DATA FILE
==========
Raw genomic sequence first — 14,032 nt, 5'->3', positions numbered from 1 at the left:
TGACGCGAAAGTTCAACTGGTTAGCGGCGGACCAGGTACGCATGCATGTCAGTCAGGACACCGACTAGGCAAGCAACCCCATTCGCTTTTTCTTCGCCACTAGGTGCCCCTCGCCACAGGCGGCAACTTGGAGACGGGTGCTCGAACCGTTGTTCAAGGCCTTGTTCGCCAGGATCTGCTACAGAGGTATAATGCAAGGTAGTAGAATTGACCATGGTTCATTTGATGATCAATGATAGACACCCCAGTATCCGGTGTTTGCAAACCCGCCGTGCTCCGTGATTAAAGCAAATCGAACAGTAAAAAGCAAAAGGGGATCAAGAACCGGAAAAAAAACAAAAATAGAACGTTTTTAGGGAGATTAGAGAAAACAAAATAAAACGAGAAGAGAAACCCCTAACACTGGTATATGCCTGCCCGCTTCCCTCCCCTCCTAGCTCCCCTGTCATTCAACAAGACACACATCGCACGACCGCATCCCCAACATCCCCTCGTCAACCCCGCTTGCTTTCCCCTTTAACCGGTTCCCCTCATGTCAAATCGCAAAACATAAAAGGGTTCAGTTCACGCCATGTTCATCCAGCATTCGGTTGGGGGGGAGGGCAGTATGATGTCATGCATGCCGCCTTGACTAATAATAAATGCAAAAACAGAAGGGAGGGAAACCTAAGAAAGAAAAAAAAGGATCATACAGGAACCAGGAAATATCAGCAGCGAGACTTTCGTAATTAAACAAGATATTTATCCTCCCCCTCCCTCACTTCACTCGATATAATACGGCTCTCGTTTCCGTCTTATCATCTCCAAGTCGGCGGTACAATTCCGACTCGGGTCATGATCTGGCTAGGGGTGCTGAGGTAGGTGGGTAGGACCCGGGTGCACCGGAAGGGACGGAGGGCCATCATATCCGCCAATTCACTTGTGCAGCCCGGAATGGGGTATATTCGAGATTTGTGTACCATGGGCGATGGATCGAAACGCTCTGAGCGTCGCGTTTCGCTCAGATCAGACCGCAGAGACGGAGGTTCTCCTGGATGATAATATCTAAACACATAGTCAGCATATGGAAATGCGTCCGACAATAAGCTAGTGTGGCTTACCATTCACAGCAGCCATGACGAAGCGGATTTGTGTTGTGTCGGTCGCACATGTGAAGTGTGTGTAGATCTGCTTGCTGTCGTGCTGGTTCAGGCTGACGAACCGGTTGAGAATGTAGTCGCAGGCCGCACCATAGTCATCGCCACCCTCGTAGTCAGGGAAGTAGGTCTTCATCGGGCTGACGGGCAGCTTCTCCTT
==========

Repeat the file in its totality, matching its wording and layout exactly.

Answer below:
Raw genomic sequence first — 14,032 nt, 5'->3', positions numbered from 1 at the left:
TGACGCGAAAGTTCAACTGGTTAGCGGCGGACCAGGTACGCATGCATGTCAGTCAGGACACCGACTAGGCAAGCAACCCCATTCGCTTTTTCTTCGCCACTAGGTGCCCCTCGCCACAGGCGGCAACTTGGAGACGGGTGCTCGAACCGTTGTTCAAGGCCTTGTTCGCCAGGATCTGCTACAGAGGTATAATGCAAGGTAGTAGAATTGACCATGGTTCATTTGATGATCAATGATAGACACCCCAGTATCCGGTGTTTGCAAACCCGCCGTGCTCCGTGATTAAAGCAAATCGAACAGTAAAAAGCAAAAGGGGATCAAGAACCGGAAAAAAAACAAAAATAGAACGTTTTTAGGGAGATTAGAGAAAACAAAATAAAACGAGAAGAGAAACCCCTAACACTGGTATATGCCTGCCCGCTTCCCTCCCCTCCTAGCTCCCCTGTCATTCAACAAGACACACATCGCACGACCGCATCCCCAACATCCCCTCGTCAACCCCGCTTGCTTTCCCCTTTAACCGGTTCCCCTCATGTCAAATCGCAAAACATAAAAGGGTTCAGTTCACGCCATGTTCATCCAGCATTCGGTTGGGGGGGAGGGCAGTATGATGTCATGCATGCCGCCTTGACTAATAATAAATGCAAAAACAGAAGGGAGGGAAACCTAAGAAAGAAAAAAAAGGATCATACAGGAACCAGGAAATATCAGCAGCGAGACTTTCGTAATTAAACAAGATATTTATCCTCCCCCTCCCTCACTTCACTCGATATAATACGGCTCTCGTTTCCGTCTTATCATCTCCAAGTCGGCGGTACAATTCCGACTCGGGTCATGATCTGGCTAGGGGTGCTGAGGTAGGTGGGTAGGACCCGGGTGCACCGGAAGGGACGGAGGGCCATCATATCCGCCAATTCACTTGTGCAGCCCGGAATGGGGTATATTCGAGATTTGTGTACCATGGGCGATGGATCGAAACGCTCTGAGCGTCGCGTTTCGCTCAGATCAGACCGCAGAGACGGAGGTTCTCCTGGATGATAATATCTAAACACATAGTCAGCATATGGAAATGCGTCCGACAATAAGCTAGTGTGGCTTACCATTCACAGCAGCCATGACGAAGCGGATTTGTGTTGTGTCGGTCGCACATGTGAAGTGTGTGTAGATCTGCTTGCTGTCGTGCTGGTTCAGGCTGACGAACCGGTTGAGAATGTAGTCGCAGGCCGCACCATAGTCATCGCCACCCTCGTAGTCAGGGAAGTAGGTCTTCATCGGGCTGACGGGCAGCTTCTCCTT